Session 8: The Silent Majority Speaks

The Silent Majority Speaks, dir. Bani Khoshnoudi, Iran, 2010/2014, digital, 94 minutes. Farsi with English subtitles.

Image courtesy Bani Khoshnoudi

UK Premiere
The screening will be followed by a Q&A with Bani Khoshnoudi
Sunday 20 March 2016, 8.30pm, ICA Cinema 1 [Map]
Tickets £7.00 to £11.00, book here

Made in Iran during and after the “Green Movement” of 2009, The Silent Majority Speaks investigates a century’s imagery of revolution and struggle in Iran to build a picture of resistance in film and in social and political life. This is the UK premiere of this important exploration of Iran’s silenced, but definitely not quiet, history.

Originally made anonymously and briefly released in 2010 when it was shown at the International Documentary Film Festival Amsterdam, it was credited to the “Silent Collective”. The film cannot be shown officially in Iran, and even amongst activists it is spoken of in whispers. Bani Khoshnoudi broke that silence and “came out” in 2014 as the author thanks to the support of French scholar and programmer, Nicole Brenez, and others interested in the film.

The Silent Majority Speaks uses archival film material of struggle, revolution, and collective moments of resistance that are set to work with and against newer footage shot by the author during the month of June 2009, as well as mobile phone images gleaned from YouTube. A fascinating treatment of what internet archive can do in the essay film form, the newly-shot footage is also a testament to the anonymous collective resistance of “the majority”.  Bani Khoshnoudi’s probing voiceover balances her own version of history as repetition with the responsibility of being a spokesperson for those who dare not speak. Silence itself becomes a blade with which to cut the images.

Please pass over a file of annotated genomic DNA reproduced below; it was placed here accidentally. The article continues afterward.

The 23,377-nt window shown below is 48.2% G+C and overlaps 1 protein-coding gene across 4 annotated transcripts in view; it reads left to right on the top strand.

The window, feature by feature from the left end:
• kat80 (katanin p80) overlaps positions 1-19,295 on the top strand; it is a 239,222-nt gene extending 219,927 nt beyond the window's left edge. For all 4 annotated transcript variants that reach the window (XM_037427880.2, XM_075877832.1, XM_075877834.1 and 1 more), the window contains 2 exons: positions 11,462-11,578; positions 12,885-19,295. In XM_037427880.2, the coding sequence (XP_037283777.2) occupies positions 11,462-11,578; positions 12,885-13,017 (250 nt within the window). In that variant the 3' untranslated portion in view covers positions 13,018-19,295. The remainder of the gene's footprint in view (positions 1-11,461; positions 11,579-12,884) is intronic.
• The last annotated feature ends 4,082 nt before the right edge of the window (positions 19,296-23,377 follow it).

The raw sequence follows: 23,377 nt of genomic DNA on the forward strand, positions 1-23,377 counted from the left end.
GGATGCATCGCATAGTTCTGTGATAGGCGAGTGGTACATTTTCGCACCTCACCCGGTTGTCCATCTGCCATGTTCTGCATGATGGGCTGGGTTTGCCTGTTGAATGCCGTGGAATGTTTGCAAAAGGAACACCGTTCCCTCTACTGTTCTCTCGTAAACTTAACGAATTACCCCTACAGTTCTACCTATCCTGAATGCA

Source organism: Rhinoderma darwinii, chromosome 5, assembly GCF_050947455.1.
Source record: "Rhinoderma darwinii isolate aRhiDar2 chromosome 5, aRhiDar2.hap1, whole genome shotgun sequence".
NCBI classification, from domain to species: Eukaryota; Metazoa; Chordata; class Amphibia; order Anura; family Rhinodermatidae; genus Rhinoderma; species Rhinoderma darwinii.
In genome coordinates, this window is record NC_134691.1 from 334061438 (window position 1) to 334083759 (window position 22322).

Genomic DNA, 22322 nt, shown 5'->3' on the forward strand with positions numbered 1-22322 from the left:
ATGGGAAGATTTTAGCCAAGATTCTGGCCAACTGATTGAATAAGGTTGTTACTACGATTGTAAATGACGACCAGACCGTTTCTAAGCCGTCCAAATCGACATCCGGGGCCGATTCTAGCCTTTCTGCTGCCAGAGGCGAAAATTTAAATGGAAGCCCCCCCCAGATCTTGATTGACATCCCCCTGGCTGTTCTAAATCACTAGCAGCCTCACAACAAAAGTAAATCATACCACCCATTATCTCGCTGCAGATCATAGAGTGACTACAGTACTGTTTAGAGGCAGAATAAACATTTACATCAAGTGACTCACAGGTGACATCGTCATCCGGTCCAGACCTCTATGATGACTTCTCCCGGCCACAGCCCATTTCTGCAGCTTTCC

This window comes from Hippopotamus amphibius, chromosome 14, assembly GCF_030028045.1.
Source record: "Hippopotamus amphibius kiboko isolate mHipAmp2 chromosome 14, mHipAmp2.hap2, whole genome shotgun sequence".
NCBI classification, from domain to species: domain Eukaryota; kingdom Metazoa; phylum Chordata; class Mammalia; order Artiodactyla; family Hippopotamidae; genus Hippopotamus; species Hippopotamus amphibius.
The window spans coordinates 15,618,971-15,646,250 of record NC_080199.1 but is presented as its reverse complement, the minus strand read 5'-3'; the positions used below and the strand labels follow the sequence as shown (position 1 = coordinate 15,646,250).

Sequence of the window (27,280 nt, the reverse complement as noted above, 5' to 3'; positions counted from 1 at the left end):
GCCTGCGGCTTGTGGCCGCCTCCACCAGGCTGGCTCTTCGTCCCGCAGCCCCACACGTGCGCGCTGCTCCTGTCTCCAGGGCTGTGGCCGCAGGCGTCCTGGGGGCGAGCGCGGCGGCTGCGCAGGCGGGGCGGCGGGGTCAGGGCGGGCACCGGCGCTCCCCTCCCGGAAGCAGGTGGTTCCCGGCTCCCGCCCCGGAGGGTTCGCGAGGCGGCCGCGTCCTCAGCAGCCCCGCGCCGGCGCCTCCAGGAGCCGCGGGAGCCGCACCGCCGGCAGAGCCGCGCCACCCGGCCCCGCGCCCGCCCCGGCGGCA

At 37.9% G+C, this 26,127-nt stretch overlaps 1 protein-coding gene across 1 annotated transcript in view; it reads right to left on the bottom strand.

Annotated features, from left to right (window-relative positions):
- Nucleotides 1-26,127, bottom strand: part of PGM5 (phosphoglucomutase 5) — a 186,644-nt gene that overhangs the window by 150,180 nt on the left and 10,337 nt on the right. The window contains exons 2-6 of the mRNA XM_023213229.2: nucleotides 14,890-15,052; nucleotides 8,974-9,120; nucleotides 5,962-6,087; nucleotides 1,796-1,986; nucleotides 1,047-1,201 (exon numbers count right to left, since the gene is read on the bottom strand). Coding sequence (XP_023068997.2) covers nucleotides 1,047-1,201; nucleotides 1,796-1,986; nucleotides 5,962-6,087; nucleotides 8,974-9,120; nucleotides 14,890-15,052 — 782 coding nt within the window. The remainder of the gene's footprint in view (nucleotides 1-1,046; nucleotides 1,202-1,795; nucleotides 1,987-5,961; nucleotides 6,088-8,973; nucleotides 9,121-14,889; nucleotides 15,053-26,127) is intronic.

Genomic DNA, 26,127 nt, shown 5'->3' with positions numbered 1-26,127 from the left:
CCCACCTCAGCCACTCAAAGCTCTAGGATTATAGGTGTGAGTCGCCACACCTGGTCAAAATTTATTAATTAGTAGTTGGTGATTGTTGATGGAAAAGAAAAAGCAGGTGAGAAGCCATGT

“A deep political analysis of one century of revolt and repression in Iran, and the various roles of images in this collective history. The Silent Majority Speaks is, for me, one of the works that legitimates the existence of film, as for example The Hour of the Furnaces.” (Nicole Brenez)